It’s cheap TV, it’s dumbed-down TV, and it’s TV aimed not at the core audience for wildlife documentaries, but at that other, nebulous, “broader” audience, of people who aren’t interested in wildlife documentaries – unless they have drama, narrative, and emotional impact. Pandering, in other words. And you know what? I bet they still won’t watch.
Viewers are warned in advance, though, that some sequences have been dramatised for narrative or emotional impact, with some animals filmed in captivity or in the studio. Publicity material relating to the series further explains that, in order to present the perspective of the tiny protagonist in each scene, \”stages\” or tableaux have sometimes been digitally created around the genuine footage of the animals and insects.
This attempt at being transparent about the process was clearly intended to pre-empt a repeat of controversies about \”faked\” wildlife footage in previous series, even including some by Attenborough. However, admitting to heavy drinking does not prevent people concluding that you are an alcoholic and the controversy has simply happened anyway, with the spin that the BBC has \”confessed\” to fakery.
Here’s another interesting post, from prominent blogger Jason Kottke, who is arguing that Peak Blog has passed, and 2014 is the year we’ll notice.
My own philosophy of blogging (with my main, personal blog, not this one) has been to do it as long as it interested me, and not to worry about whether anyone was reading it. Apart from anything else, I sometimes look back on things I wrote to see what I was thinking about, all those months ago. But Kottke is probably right that things are done differently these days.
The design metaphor at the heart of the blog format is on the wane as well. In a piece at The Atlantic, Alexis Madrigal says that the reverse-chronological stream (a.k.a. The Stream, a.k.a. The River of News) is on its way out. Snapchat, with its ephemeral media, is an obvious non-stream app; Madrigal calls it “a passing fog.” Facebook’s News Feed is increasingly organized by importance, not chronology. Pinterest, Digg, and an increasing number of other sites use grid layouts to present information. Twitter is coming to resemble radio news as media outlets repost the same stories throughout the day, ICYMI (in case you missed it). Reddit orders stories by score.
Here’s an interesting one, from the Graun: Should newspapers ban climate deniers like Reddit’s science forum? In short, the argument goes that, since deniers can’t really back up their arguments with scientific data, and frequently take their views from extremely biased sources (e.g. funded by oil companies), they’ve been banned from Reddit’s science forum. And it turns out that most of the crappy postings were coming from a tiny minority.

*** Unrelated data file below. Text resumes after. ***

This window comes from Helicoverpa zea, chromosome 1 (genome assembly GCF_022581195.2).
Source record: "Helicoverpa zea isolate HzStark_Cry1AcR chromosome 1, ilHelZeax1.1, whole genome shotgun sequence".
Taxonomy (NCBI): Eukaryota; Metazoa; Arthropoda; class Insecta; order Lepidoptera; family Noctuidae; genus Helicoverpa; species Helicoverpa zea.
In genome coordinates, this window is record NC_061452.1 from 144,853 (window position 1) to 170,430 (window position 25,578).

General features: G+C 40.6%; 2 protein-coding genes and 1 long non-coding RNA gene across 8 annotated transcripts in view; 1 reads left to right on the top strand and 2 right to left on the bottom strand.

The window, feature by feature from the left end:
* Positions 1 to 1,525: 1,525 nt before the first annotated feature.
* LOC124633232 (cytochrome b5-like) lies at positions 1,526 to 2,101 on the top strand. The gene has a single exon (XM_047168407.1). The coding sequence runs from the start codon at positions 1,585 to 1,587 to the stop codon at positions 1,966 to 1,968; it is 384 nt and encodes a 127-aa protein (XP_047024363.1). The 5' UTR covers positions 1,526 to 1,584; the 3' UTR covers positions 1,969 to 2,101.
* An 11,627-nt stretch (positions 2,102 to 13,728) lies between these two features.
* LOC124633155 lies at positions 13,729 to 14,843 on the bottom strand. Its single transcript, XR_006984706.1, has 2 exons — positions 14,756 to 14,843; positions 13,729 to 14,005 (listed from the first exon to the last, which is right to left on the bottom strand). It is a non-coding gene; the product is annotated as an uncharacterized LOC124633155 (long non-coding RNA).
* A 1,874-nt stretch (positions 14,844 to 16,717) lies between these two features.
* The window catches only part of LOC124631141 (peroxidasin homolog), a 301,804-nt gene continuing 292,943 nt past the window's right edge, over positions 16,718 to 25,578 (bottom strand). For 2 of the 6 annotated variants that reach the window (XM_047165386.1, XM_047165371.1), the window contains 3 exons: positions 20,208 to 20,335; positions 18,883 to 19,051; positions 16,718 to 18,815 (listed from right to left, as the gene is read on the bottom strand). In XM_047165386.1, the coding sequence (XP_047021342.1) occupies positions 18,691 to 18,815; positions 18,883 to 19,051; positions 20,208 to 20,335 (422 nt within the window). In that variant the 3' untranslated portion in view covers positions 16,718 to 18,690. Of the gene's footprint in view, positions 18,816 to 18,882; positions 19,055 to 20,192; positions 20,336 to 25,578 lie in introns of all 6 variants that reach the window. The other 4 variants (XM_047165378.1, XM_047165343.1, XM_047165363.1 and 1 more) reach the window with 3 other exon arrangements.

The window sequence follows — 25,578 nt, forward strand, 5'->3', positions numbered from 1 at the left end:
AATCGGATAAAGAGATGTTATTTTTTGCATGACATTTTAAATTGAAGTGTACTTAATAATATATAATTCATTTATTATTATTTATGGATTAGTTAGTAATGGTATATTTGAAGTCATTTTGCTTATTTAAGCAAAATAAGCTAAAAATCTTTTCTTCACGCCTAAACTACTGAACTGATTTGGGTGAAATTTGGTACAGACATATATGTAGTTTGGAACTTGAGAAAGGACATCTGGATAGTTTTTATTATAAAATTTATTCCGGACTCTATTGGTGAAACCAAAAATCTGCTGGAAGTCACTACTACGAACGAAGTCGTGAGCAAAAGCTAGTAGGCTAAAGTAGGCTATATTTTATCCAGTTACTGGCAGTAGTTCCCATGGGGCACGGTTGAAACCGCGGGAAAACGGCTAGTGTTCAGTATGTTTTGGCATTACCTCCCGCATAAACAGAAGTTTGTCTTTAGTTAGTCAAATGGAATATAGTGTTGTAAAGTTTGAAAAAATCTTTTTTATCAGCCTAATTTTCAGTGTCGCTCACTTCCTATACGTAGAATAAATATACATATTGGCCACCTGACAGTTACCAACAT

Like our commenters, professional climate change deniers have an outsized influence in the media and the public. And like our commenters, their rejection of climate science is not based on an accurate understanding of the science but on political preferences and personality. As moderators responsible for what millions of people see, we felt that to allow a handful of commenters to so purposefully mislead our audience was simply immoral.
What struck me about this was that the BBC should take heed, too. The Beeb has this infuriating habit of “balancing” its news coverage with just such ignorant, unscientific, unsupported views, on the basis that it can’t be biased. But the question (as always) is whether the BBC has a duty to be unbiased towards two sides of a ridiculous debate (giving equal weight to the idiots/liars) or whether it has a duty to be unbiased towards the truth. Or, put another way, unbiased towards the weight of scientific evidence.
This idea has come up recently in another context, in George Monbiot’s campaign to force the BBC to acknowledge when its contributors are being paid by a lobbying organisation, pressure group, or industry body to have an opinion. This was prompted by a recent “debate” around the question of plain paper packaging for cigarettes. The BBC interviewed a spokesperson from a “think tank” which of course gets at least some of its funding from tobacco companies, a fact that the BBC did not acknowledge when introducing the piece.
For the BBC, they were simply looking to provide the illusion of a debate, when in fact the only people who want tobacco companies not to be regulated are, you know, tobacco companies. The question of how these people sleep at night is never discussed.
The digital download hit middle age in 2013. Although retirement may be far in the future, the download is getting pushed aside as consumers opt to experience music in other ways.
Digital purchases are down almost across the board this year. Track sales are down 4.4% through Nov. 24, according to Nielsen SoundScan. Track-equivalent albums, where 10 tracks equal one album, are down 2.1%. Total digital purchases — tracks and digital albums — are down 4%.
Track sales have been falling all year. In the first half of 2013, U.S. consumers bought between 23 million and 25 million tracks per week. In October and November, weekly track sales dropped below 20 million.